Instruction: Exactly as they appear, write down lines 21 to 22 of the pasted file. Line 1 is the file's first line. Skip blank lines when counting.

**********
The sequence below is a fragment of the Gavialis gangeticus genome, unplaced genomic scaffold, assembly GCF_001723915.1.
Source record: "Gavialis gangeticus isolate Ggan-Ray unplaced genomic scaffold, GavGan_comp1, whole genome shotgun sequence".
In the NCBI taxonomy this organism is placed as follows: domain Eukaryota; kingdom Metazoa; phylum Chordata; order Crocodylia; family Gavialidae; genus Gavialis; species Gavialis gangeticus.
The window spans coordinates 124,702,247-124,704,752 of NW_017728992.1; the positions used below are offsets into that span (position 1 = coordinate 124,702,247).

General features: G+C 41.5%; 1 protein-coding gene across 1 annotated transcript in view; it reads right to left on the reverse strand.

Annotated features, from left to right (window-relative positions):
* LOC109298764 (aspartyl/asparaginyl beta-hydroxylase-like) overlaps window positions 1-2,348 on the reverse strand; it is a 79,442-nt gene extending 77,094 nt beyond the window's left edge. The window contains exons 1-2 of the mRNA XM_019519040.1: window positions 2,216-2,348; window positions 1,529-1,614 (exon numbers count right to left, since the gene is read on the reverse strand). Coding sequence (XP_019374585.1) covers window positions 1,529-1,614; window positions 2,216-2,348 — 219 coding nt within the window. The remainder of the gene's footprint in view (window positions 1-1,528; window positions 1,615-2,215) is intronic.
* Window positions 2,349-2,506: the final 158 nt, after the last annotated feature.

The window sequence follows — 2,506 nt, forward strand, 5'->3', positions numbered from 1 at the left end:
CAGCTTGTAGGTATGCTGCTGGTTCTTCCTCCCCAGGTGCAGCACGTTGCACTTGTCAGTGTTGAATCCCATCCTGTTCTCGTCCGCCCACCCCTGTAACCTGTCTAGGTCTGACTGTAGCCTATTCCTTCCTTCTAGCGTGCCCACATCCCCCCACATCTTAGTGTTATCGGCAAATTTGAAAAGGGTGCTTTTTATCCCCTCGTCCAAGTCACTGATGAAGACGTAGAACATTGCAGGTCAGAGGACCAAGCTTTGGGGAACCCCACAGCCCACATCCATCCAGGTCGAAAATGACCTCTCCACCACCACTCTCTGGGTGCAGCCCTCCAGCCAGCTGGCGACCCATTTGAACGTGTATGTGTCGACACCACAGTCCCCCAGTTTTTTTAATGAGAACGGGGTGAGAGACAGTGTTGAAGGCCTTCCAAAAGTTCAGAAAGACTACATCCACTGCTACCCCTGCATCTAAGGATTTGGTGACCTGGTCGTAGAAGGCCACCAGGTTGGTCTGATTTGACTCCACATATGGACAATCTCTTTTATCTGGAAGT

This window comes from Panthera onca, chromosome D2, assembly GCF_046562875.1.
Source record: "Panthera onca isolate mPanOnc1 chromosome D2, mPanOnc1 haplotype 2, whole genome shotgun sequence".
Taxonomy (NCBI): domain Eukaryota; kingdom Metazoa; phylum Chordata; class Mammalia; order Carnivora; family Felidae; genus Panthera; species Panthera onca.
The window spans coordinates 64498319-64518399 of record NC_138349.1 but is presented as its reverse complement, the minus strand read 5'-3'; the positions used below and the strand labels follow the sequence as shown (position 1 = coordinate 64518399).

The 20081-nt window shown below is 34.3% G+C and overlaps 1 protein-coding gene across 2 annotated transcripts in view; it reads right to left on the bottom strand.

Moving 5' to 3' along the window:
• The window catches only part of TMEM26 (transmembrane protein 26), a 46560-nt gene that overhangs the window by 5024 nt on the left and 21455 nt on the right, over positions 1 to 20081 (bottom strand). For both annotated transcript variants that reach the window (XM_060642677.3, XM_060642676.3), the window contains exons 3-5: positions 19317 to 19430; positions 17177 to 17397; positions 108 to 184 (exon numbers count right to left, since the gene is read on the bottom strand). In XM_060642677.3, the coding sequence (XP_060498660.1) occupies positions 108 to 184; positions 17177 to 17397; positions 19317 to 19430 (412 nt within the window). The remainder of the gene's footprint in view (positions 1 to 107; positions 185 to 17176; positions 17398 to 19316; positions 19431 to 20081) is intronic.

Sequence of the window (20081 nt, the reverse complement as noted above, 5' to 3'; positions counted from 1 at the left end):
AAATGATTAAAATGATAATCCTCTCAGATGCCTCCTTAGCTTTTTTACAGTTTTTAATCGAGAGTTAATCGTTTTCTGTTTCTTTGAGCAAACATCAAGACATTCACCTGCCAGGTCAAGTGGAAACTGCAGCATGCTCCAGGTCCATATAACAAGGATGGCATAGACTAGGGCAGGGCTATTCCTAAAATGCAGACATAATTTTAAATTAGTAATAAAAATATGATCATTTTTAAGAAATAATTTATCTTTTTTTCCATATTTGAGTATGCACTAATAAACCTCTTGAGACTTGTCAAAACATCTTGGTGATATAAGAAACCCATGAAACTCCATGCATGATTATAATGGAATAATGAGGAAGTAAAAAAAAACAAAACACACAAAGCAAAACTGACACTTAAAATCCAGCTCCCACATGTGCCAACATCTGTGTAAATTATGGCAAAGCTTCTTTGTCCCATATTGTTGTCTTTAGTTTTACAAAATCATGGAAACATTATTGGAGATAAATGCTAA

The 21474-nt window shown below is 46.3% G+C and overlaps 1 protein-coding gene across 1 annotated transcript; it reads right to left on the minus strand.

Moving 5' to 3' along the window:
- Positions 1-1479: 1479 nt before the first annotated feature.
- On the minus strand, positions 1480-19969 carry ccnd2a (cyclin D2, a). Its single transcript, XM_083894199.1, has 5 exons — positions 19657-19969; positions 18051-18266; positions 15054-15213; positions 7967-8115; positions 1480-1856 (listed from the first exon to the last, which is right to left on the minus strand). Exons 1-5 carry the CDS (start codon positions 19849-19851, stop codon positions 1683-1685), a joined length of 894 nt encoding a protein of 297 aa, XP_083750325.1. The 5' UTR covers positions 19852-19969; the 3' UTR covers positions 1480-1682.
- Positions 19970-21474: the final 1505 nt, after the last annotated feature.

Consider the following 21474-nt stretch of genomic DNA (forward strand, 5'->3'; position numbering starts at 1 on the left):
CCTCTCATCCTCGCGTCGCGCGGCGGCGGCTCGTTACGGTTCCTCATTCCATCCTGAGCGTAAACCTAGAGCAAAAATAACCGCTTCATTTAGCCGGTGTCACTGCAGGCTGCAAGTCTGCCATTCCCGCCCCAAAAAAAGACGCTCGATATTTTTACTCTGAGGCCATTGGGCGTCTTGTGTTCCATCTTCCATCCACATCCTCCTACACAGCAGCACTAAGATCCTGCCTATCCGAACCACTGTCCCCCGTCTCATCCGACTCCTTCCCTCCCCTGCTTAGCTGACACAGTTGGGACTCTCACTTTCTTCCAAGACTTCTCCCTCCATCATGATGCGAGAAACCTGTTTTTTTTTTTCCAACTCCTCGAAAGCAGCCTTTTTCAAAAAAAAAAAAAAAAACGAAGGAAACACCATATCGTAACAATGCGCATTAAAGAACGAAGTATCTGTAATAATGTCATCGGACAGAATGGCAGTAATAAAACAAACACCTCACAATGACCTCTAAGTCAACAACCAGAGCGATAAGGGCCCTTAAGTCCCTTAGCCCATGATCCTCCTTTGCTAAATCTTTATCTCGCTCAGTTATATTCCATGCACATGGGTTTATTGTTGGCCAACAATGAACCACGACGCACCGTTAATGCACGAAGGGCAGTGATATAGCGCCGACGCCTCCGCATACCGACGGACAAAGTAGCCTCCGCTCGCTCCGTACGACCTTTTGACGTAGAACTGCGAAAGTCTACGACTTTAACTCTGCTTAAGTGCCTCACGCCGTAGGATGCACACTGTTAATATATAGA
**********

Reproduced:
Moving 5' to 3' along the window:
- Positions 1-1479: 1479 nt before the first annotated feature.